Causes of Deafness

Maintaining one’s sense of hearing is often considered to be essential for optimal communication. Unfortunately, some estimates suggest that there may be as many as 30 million people in the world who are either deaf or suffer from some type of hearing loss. Though deafness is often associated with old age, it can also be caused by illness, injury, or congenital defect. In most cases, pinpointing the cause of deafness is an essential step in ensuring appropriate treatment and care. Individuals who are interested in learning more about hearing loss and deafness may want to consult with their primary care physician or medical team.

Congenital Conditions

Many experts agree that congenital defects are one of the most common causes of hearing loss. Typically, these defects occur as a result of chromosomal abnormality. While there are a number of congenital conditions that have been linked to hearing loss, the most common include Down Syndrome, Alport Syndrome, and Crouzon Syndrome. Unfortunately, these conditions may also be linked to other chronic health conditions such as kidney disease, blindness, and cranial disfigurement.


One can also become deaf as a result of an infection. Ear infections—or otitis media—typically occur as a result of fluid build-up within the middle ear. While ear infections can affect individuals of any age, they are most prevalent in children under the age of 10 years. In some cases, the hearing loss associated with ear infections is temporary, and will resolve on its own. Ear infections that are especially severe, or those which recur on a regular basis, tend to lead to chronic, long-term hearing loss.


In some cases, the use of medications can lead to hearing loss. Medications that have been associated with hearing loss are typically classified as ototoxics, and include items such as aspirin, diuretics, chemotherapy drugs, and some antibiotics. As with infections, the discontinuation of these medications can sometimes lead to reversals in hearing loss. Individuals who have been encouraged to take a particular ototoxic medication for an extended period of time may want to weigh the benefits of the drugs against the drawbacks associated with long-term hearing loss. In some cases, there may be another product that can be used in place of the ototoxin.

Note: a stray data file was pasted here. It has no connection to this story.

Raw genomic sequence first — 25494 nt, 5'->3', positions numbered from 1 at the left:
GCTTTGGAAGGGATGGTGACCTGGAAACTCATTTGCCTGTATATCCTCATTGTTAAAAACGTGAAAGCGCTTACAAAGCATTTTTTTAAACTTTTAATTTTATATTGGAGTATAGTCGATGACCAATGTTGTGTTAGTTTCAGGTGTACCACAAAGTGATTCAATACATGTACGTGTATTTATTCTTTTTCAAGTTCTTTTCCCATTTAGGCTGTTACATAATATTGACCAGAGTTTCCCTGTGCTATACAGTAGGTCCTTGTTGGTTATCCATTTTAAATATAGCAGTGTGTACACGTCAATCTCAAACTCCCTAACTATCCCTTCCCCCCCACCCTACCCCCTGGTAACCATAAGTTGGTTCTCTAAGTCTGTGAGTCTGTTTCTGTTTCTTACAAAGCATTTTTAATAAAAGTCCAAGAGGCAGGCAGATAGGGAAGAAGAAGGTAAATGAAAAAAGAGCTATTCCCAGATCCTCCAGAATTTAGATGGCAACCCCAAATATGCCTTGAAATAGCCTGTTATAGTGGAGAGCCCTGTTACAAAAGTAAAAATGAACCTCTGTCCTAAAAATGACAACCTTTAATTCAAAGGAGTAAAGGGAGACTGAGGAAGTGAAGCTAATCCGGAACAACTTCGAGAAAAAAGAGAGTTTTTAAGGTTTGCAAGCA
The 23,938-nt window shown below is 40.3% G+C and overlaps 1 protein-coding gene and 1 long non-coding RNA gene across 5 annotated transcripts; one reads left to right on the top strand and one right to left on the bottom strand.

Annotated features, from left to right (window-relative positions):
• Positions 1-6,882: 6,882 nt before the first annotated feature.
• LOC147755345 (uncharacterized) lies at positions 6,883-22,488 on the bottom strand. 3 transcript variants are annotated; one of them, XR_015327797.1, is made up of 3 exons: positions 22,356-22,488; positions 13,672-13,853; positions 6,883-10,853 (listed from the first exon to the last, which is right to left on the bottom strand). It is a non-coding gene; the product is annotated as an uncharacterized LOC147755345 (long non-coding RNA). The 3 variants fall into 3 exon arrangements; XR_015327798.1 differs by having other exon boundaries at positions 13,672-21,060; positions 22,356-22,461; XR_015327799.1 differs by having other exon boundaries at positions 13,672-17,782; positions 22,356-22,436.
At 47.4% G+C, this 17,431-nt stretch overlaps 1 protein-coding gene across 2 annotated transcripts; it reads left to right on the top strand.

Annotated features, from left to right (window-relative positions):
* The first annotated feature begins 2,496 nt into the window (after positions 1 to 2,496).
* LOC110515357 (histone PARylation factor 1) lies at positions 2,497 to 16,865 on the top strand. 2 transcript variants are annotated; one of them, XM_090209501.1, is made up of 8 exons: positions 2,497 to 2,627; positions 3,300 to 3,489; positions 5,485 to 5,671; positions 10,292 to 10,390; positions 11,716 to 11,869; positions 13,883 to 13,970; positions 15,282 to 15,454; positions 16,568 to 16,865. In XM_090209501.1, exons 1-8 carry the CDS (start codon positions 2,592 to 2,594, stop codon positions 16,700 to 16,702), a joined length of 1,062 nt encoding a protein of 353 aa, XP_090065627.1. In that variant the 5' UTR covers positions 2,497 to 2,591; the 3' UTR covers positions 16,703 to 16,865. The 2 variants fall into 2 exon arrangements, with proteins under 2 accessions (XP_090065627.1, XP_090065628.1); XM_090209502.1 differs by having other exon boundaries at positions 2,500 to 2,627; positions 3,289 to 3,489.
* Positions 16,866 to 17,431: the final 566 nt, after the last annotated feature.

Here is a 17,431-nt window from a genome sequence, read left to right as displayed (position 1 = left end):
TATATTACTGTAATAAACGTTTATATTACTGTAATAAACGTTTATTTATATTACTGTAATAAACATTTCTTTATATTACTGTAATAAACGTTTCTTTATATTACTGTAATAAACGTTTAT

Many people become deaf as a result of aging. While the inability to distinguish between various sounds most often begins in the sixth decade of life, it can start when individuals are in their twenties. For aging individuals who are becoming deaf, education can be a lifesaver. Deaf education often focuses on the use of other senses to obtain information about the environment and/or surroundings. In addition, deaf education may provide individuals who are hard-of-hearing with the opportunity to learn from other deaf people who are in their shoes.

Living with Hearing Loss

For some individuals, losing one’s sense of hearing may feel like the end of the world. Some research suggests that deaf people often suffer from higher rates of depression due to the inability to communicate with friends and loved ones. Deaf people who are feeling sad or blue are often encouraged to take part in their local deaf community. Individuals who are interested in learning more about the deaf community in their city or state should consult with their health care provider. Social workers, nurses, and psychologists may also be able to provide some guidance for individuals interested in entering the deaf community.

Understanding the intricacies of deaf culture can also be beneficial for individuals who have developed hearing loss. Traditionally, deaf culture refers to the beliefs, behaviors, and values associated with individuals who are hard of hearing or who rely on sign language as a primary means of communication. It is important to remember that deaf culture may vary quite dramatically from state to state or region to region. For many people, gaining a better understanding of the deaf culture is essential in accepting hearing loss.